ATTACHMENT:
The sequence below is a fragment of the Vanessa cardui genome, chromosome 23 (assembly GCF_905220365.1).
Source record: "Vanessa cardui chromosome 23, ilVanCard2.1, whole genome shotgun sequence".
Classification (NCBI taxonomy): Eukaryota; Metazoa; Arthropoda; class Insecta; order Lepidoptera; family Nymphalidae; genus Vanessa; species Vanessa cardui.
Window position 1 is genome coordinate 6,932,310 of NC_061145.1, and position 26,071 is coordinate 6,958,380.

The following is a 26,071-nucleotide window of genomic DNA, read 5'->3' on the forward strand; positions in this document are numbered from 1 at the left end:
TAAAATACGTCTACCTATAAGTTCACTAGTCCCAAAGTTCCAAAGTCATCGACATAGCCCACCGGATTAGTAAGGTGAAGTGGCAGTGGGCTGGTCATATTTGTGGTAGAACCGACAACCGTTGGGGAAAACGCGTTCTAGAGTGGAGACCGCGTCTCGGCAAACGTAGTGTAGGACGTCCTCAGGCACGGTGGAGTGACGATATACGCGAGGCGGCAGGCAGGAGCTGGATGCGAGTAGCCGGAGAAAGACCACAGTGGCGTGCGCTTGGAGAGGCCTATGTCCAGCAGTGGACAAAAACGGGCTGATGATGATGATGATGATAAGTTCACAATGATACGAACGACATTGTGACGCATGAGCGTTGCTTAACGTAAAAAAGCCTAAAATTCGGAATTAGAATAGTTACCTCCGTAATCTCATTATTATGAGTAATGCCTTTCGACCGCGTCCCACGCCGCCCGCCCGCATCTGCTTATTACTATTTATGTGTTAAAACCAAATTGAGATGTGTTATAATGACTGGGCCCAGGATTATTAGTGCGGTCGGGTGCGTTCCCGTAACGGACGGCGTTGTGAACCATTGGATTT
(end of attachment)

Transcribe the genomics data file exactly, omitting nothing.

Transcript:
The sequence below is a fragment of the Vanessa cardui genome, chromosome 23 (assembly GCF_905220365.1).
Source record: "Vanessa cardui chromosome 23, ilVanCard2.1, whole genome shotgun sequence".
Classification (NCBI taxonomy): Eukaryota; Metazoa; Arthropoda; class Insecta; order Lepidoptera; family Nymphalidae; genus Vanessa; species Vanessa cardui.
Window position 1 is genome coordinate 6,932,310 of NC_061145.1, and position 26,071 is coordinate 6,958,380.

The following is a 26,071-nucleotide window of genomic DNA, read 5'->3' on the forward strand; positions in this document are numbered from 1 at the left end:
TAAAATACGTCTACCTATAAGTTCACTAGTCCCAAAGTTCCAAAGTCATCGACATAGCCCACCGGATTAGTAAGGTGAAGTGGCAGTGGGCTGGTCATATTTGTGGTAGAACCGACAACCGTTGGGGAAAACGCGTTCTAGAGTGGAGACCGCGTCTCGGCAAACGTAGTGTAGGACGTCCTCAGGCACGGTGGAGTGACGATATACGCGAGGCGGCAGGCAGGAGCTGGATGCGAGTAGCCGGAGAAAGACCACAGTGGCGTGCGCTTGGAGAGGCCTATGTCCAGCAGTGGACAAAAACGGGCTGATGATGATGATGATGATAAGTTCACAATGATACGAACGACATTGTGACGCATGAGCGTTGCTTAACGTAAAAAAGCCTAAAATTCGGAATTAGAATAGTTACCTCCGTAATCTCATTATTATGAGTAATGCCTTTCGACCGCGTCCCACGCCGCCCGCCCGCATCTGCTTATTACTATTTATGTGTTAAAACCAAATTGAGATGTGTTATAATGACTGGGCCCAGGATTATTAGTGCGGTCGGGTGCGTTCCCGTAACGGACGGCGTTGTGAACCATTGGATTT